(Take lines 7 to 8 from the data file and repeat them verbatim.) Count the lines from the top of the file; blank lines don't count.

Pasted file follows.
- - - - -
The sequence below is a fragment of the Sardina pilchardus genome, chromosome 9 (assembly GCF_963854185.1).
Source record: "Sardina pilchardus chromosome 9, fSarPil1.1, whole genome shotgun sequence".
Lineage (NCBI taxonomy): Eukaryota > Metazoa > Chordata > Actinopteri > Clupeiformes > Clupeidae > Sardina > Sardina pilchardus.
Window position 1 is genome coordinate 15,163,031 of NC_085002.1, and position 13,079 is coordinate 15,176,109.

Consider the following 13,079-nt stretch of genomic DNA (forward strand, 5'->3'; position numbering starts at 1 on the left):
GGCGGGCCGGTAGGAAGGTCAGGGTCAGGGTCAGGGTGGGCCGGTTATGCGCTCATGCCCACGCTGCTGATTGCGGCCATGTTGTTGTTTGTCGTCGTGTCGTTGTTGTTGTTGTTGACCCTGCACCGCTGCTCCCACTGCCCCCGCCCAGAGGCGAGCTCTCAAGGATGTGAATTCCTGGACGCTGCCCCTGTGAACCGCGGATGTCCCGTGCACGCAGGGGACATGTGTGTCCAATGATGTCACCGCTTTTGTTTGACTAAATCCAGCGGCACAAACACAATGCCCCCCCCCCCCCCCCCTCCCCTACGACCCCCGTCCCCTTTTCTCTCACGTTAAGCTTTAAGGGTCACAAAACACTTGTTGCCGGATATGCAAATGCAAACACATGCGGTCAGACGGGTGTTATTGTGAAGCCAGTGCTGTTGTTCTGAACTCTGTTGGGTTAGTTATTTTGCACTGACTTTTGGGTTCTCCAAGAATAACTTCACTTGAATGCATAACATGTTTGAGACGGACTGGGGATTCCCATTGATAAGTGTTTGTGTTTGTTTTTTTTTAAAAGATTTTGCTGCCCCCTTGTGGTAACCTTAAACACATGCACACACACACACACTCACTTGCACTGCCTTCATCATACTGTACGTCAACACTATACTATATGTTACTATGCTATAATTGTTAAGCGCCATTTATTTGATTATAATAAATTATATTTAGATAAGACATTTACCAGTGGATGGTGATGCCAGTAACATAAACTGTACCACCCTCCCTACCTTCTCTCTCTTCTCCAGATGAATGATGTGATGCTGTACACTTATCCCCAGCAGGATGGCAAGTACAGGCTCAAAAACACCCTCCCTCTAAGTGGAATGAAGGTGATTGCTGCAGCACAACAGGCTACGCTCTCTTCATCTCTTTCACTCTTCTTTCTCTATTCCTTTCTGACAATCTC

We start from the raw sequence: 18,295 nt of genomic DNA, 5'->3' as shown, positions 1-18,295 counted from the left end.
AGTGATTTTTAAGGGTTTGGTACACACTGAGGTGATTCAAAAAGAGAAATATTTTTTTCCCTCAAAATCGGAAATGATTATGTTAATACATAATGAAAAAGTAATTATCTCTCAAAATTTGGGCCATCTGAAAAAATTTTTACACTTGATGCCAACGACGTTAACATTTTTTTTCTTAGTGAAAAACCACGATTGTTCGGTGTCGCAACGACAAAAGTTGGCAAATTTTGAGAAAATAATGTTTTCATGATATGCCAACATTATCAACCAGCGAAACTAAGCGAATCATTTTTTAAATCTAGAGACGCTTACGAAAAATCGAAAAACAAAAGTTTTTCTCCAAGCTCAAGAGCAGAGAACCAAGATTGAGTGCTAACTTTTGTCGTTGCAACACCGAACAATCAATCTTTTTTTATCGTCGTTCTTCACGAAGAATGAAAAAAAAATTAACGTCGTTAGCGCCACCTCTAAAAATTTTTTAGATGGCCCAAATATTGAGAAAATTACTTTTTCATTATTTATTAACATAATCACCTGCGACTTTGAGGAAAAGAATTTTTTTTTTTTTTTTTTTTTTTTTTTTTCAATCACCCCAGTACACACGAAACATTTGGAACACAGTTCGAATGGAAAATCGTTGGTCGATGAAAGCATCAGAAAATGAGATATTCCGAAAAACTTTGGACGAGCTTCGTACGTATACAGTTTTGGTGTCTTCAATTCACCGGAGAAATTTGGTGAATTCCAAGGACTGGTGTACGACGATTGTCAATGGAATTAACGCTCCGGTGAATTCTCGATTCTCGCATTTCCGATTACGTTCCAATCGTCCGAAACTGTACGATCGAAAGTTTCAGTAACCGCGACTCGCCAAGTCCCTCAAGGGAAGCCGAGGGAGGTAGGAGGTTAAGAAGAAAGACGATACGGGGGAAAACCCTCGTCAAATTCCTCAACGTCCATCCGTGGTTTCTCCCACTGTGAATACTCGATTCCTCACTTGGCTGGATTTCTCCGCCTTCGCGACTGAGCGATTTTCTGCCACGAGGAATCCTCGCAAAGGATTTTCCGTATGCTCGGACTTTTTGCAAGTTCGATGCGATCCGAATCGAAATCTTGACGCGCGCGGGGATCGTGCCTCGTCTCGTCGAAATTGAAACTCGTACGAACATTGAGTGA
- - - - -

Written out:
We start from the raw sequence: 18,295 nt of genomic DNA, 5'->3' as shown, positions 1-18,295 counted from the left end.
AGTGATTTTTAAGGGTTTGGTACACACTGAGGTGATTCAAAAAGAGAAATATTTTTTTCCCTCAAAATCGGAAATGATTATGTTAATACATAATGAAAAAGTAATTATCTCTCAAAATTTGGGCCATCTGAAAAAATTTTTACACTTGATGCCAACGACGTTAACATTTTTTTTCTTAGTGAAAAACCACGATTGTTCGGTGTCGCAACGACAAAAGTTGGCAAATTTTGAGAAAATAATGTTTTCATGATATGCCAACATTATCAACCAGCGAAACTAAGCGAATCATTTTTTAAATCTAGAGACGCTTACGAAAAATCGAAAAACAAAAGTTTTTCTCCAAGCTCAAGAGCAGAGAACCAAGATTGAGTGCTAACTTTTGTCGTTGCAACACCGAACAATCAATCTTTTTTTATCGTCGTTCTTCACGAAGAATGAAAAAAAAATTAACGTCGTTAGCGCCACCTCTAAAAATTTTTTAGATGGCCCAAATATTGAGAAAATTACTTTTTCATTATTTATTAACATAATCACCTGCGACTTTGAGGAAAAGAATTTTTTTTTTTTTTTTTTTTTTTTTTTTTCAATCACCCCAGTACACACGAAACATTTGGAACACAGTTCGAATGGAAAATCGTTGGTCGATGAAAGCATCAGAAAATGAGATATTCCGAAAAACTTTGGACGAGCTTCGTACGTATACAGTTTTGGTGTCTTCAATTCACCGGAGAAATTTGGTGAATTCCAAGGACTGGTGTACGACGATTGTCAATGGAATTAACGCTCCGGTGAATTCTCGATTCTCGCATTTCCGATTACGTTCCAATCGTCCGAAACTGTACGATCGAAAGTTTCAGTAACCGCGACTCGCCAAGTCCCTCAAGGGAAGCCGAGGGAGGTAGGAGGTTAAGAAGAAAGACGATACGGGGGAAAACCCTCGTCAAATTCCTCAACGTCCATCCGTGGTTTCTCCCACTGTGAATACTCGATTCCTCACTTGGCTGGATTTCTCCGCCTTCGCGACTGAGCGATTTTCTGCCACGAGGAATCCTCGCAAAGGATTTTCCGTATGCTCGGACTTTTTGCAAGTTCGATGCGATCCGAATCGAAATCTTGACGCGCGCGGGGATCGTGCCTCGTCTCGTCGAAATTGAAACTCGTACGAACATTGAGTGA